Available for pre-order. This item will be available on August 18, 2020.
How far would you run to escape your life?
Anita lives in Karachi’s biggest slum. Her mother is a maalish wali, paid to massage the tired bones of rich women. But Anita's life will change forever when she meets her elderly neighbour, a man whose shelves of books promise an escape to a different world.
On the other side of Karachi lives Monty, whose father owns half the city and expects great things of him. But when a beautiful and rebellious girl joins his school, Monty will find his life going in a very different direction.
Sunny’s father left India and went to England to give his son the opportunities he never had. Yet Sunny doesn't fit in anywhere. It's only when his charismatic cousin comes back into his life that he realises his life could hold more possibilities than he ever imagined.
These three lives will cross in the desert, a place where life and death walk hand in hand, and where their closely guarded secrets will force them to make a terrible choice.
The Runaways is only available from Verso Books in the United States.
“As compassionate as it is trenchant, this rare fiction is an illuminating guide through the great disorder of our times.”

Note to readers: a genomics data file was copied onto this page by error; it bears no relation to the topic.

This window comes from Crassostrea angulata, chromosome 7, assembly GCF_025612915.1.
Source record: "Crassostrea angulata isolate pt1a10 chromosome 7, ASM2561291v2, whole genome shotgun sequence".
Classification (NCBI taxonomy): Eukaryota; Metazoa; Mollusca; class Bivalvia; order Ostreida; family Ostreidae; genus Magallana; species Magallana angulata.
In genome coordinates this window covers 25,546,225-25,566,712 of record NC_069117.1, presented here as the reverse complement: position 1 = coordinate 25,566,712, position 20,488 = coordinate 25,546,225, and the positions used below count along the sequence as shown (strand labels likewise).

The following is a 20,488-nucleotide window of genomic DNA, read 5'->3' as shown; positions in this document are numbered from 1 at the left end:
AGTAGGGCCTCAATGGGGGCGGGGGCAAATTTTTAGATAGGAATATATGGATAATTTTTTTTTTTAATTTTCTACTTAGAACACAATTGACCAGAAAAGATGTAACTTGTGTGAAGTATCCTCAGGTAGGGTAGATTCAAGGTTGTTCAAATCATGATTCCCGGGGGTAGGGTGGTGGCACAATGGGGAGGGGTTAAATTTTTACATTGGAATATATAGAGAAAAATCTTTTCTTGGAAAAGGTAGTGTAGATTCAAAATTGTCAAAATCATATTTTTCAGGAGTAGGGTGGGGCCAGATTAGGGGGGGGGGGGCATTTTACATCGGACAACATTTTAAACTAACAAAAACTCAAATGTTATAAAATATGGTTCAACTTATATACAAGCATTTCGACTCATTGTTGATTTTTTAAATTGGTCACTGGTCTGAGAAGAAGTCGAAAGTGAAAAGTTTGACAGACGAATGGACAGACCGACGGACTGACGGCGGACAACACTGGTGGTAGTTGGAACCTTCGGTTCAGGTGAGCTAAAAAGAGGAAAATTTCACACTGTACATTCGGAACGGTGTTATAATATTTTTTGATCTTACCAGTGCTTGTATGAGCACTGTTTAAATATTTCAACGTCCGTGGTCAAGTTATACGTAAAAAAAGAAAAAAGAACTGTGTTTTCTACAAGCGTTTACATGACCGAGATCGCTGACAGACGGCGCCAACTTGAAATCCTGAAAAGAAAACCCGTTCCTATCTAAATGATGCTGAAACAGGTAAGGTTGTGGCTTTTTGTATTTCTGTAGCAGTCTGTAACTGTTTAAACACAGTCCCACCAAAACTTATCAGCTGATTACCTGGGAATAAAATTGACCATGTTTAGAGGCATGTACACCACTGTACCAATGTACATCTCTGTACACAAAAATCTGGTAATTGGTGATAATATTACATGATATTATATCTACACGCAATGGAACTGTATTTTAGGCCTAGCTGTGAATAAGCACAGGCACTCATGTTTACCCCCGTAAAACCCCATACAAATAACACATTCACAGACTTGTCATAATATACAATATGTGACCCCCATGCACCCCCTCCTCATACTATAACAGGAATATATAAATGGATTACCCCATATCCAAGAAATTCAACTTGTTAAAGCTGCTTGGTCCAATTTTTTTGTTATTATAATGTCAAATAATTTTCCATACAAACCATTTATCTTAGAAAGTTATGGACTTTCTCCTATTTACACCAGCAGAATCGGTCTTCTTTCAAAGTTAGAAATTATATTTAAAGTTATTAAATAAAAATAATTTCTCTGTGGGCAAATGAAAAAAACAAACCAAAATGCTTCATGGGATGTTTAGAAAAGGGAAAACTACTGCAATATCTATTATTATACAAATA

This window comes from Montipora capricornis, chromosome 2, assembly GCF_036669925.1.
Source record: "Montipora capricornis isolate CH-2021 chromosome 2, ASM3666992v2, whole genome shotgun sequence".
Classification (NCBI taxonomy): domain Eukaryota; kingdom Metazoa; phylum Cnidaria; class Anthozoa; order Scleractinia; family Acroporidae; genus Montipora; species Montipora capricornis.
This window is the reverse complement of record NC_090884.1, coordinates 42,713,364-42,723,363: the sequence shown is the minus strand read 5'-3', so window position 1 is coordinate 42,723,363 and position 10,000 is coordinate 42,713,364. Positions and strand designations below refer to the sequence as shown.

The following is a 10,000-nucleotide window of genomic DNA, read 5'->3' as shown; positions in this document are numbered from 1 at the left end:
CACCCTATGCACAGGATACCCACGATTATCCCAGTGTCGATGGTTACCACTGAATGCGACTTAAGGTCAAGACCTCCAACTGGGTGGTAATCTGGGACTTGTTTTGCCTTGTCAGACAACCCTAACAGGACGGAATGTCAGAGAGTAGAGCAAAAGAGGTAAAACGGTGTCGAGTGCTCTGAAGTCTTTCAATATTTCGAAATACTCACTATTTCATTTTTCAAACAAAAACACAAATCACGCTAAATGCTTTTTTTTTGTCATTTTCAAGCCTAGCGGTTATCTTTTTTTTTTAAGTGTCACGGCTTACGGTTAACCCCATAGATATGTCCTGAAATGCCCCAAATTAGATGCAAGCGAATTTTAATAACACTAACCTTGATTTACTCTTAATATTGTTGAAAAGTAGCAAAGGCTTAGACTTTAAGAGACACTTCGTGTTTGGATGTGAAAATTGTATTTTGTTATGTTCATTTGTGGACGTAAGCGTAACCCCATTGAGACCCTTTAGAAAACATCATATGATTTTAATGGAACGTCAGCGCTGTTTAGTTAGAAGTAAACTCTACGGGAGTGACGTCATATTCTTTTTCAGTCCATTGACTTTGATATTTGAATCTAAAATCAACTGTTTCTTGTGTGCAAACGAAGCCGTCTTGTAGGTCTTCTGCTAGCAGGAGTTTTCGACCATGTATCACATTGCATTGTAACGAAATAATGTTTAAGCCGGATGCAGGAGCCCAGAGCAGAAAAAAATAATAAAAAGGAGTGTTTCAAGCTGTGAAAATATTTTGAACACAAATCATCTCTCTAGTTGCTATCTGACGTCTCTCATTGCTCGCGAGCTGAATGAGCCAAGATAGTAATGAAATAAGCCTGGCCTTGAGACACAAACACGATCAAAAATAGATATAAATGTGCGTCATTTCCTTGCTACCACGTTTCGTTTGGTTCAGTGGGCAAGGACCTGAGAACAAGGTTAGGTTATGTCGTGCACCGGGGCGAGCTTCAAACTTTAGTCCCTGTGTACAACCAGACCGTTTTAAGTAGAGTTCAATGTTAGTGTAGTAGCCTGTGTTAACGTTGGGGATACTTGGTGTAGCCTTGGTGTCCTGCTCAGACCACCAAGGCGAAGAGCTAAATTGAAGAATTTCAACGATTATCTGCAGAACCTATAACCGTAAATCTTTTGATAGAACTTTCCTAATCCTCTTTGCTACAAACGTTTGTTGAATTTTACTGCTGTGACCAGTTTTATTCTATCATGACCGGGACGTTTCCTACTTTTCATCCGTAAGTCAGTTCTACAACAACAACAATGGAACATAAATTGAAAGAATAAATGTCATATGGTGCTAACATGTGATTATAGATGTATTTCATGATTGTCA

“Fatima Bhutto vividly renders the seductions of Islamic radicalization in such a way that we understand both its historical specificity and its universal roots in idealism and desire, rage and romance, youth and rebellion. Drawn from the headlines but plunging much deeper, The Runaways is a novel for our difficult times.”
“An astute and searing take on anomie and radicalization.”
“Stunning ... Bhutto’s descriptions trade between stark beauty and restrained horrors, encompassing the damp of a rain-soaked slum, the wonder of self-caging birds, and the pure brightness of moonshine over the desert ... Her pages are brutal and surprising, and their revelations stand to unmake and rebuild their audiences.”
“Dramatic. ... With poetic writing, Bhutto slowly reveals the characters’ connections as well as some compelling twists, and makes a convincing case that extremism, especially for young people, is driven more by feelings of alienation than religion.”